• The elements and principles of design, materials, methods and media used all assist or detract from the function of a design
  • Members of society, target audiences and clients each have opinions about society, culture, ethics and care for the environment. If a designer is able to produce a visual communication so that it aligns with these people’s expectations then it is more likely to meet the requirements of the brief
  • Minimizing the cost of production or manufacture and distribution has a major impact on a design’s ability to meet the expectations of a brief. As do correct and expedient management of legal (trademark, copyright, IP, design registration, licenses, etc.,) requirements. Ignoring these important components of the design industry practice at the very least results in increased costs for a client and in the worst case, the litigation of the designer and/ or client.

Therefore, decisions made by designers are strongly motivated by these four considerations. We just have to spot them.

Membottle ™

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Memobottle ™ story page

Click the image to visit this page.

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Memo bottle article in A Guide to Visual Communication Design VCE Units 1-4, Jacinta Patterson, Joanne Saville, Second Ed. Cambridge, 2013-17, p251-254.

Aesthetic and functional factors

Banksia Building

Sunbeam café aromatic

Mini Goss children's book

Design elements

Describe decision

Describe decision

Describe decision

Design principles

Describe decision

Describe decision

Describe decision

Materials

Describe decision

Describe decision

Describe decision

Methods or media

Describe decision

Describe decision

Describe decision

Table 1

tasks 8

Aesthetic and functional factors
8.1 describe factors

Using all three of the case study videos identify and describe four decisions the designers made in relation to the the aesthetics or function of the designs. Describe how that decision involved the use or selection of design elements and principles, materials and methods or media. Create a table as shown in ‘Table 1’.

Other factors influencing design decisions

You will be very aware from watching the design case studies that there are many factors shaping the decisions designers make. Take for example, and environmental factor - the wind, influencing the form for the Banksia building. The designers chose to make it rounded to minimise the effect of strong winds being channeled between buildings.

Our task will not refer to the design case studies but will instead look at a sustainable water bottle designed in Australia called Memobottle ™.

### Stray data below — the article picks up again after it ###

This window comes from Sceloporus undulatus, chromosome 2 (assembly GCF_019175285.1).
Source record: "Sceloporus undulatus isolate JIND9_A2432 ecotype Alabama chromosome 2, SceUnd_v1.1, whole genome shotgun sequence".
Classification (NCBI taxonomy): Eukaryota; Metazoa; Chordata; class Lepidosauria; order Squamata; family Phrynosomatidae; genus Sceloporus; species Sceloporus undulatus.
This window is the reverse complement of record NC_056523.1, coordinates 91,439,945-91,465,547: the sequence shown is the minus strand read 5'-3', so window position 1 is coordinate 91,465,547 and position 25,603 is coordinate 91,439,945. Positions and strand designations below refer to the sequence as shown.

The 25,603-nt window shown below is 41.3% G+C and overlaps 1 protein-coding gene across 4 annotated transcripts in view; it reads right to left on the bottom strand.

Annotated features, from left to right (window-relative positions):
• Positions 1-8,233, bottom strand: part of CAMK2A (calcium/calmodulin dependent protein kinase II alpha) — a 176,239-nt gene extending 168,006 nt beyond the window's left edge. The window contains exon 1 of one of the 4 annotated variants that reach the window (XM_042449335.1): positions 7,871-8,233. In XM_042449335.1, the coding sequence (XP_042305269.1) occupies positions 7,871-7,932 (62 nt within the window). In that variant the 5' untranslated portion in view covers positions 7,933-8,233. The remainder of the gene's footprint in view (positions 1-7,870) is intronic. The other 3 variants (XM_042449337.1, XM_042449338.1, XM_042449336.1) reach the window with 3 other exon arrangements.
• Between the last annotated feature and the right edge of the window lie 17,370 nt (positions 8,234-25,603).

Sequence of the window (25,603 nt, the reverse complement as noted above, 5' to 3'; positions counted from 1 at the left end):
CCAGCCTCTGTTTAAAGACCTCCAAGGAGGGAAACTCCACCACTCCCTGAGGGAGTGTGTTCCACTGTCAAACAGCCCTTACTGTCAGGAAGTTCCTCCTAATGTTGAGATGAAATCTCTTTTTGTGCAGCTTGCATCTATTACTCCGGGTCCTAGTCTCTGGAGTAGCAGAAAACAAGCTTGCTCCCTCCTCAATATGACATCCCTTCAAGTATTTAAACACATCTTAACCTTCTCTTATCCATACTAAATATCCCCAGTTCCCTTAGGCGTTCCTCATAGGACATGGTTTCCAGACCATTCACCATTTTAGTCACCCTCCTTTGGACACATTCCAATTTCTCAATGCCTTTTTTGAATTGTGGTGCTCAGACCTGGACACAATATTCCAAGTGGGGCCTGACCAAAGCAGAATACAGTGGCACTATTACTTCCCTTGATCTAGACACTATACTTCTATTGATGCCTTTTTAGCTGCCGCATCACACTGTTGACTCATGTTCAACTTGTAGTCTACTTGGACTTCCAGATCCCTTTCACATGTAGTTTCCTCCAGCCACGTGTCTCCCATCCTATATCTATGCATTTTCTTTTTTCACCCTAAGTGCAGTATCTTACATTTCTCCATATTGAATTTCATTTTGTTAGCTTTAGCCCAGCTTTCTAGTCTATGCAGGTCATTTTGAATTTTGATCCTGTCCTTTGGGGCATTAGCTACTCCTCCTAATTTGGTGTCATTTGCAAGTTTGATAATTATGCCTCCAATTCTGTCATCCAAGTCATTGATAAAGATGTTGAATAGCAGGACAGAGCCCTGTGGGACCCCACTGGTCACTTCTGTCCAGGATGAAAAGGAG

Take a look at my Factors shaping design to read about each factor in detail.

Press the link on the right to visit this page.

Other factors influencing design decisions

Social/ cultural

Ethical

Environmental

Economic/ financial

Legal

Rank

Number 1-5

Number 1-5

Number 1-5

Number 1-5

Number 1-5

Evidence

List evidence

List evidence

List evidence

List evidence

List evidence

Table 2

tasks 9

Memobottle ™
9.1 Read about it

Visit the Memobottle ™ story part of their website in the link above and read the article in your text book on p251-254.

9.2 Collect evidence

Create a table similar to the one shown in ‘Table 2’. Collect one piece of evidence that illustrates how the designers were influenced by each of the factors. Write it in on the ‘evidence’ row.

9.3 Evaluate evidence

Consider all of the evidence you have recorded. Rank each factor, from 1-6 where 1 is having the most influence and 6 the least, to determine which factor had the most influence on the design of Memobottle ™.

9.4 Identify and describe decision

Identify and describe one design decision regarding either elements and principles of design, materials, methods or media, in detail that was made as a result of one the six factors’ influence.

Copyright and intellectual property laws

Like all professions, the creative industries have rules, laws and ethics controlling how artists, designers, musicians, photographers and writers work.

You will have heard of the word 'copyright' but do you really know what it means?  Do you know what protections you have as a creative? Do you know how the work of others is protected?

In this section we will briefly explore the law and obligations around copyright as it pertains to intellectual property (IP) for creatives in A

IP explained

On the right you will find a link to a brief presentation about copyright and IP in the design process. Click to watch. Each slide goes for 25 seconds.

Creative commons and public domain

At right are some fantastic resources to help explain Public Domain and Creative Commons.

They are a bit tricky at first. Stick at it.

Press the links on the right to visit these pages and watch the video from creativecommons.org.

Registering designs

Where do you actually go to register a trademark, a design or lodge a patent? What steps have to be followed? How long will it last for?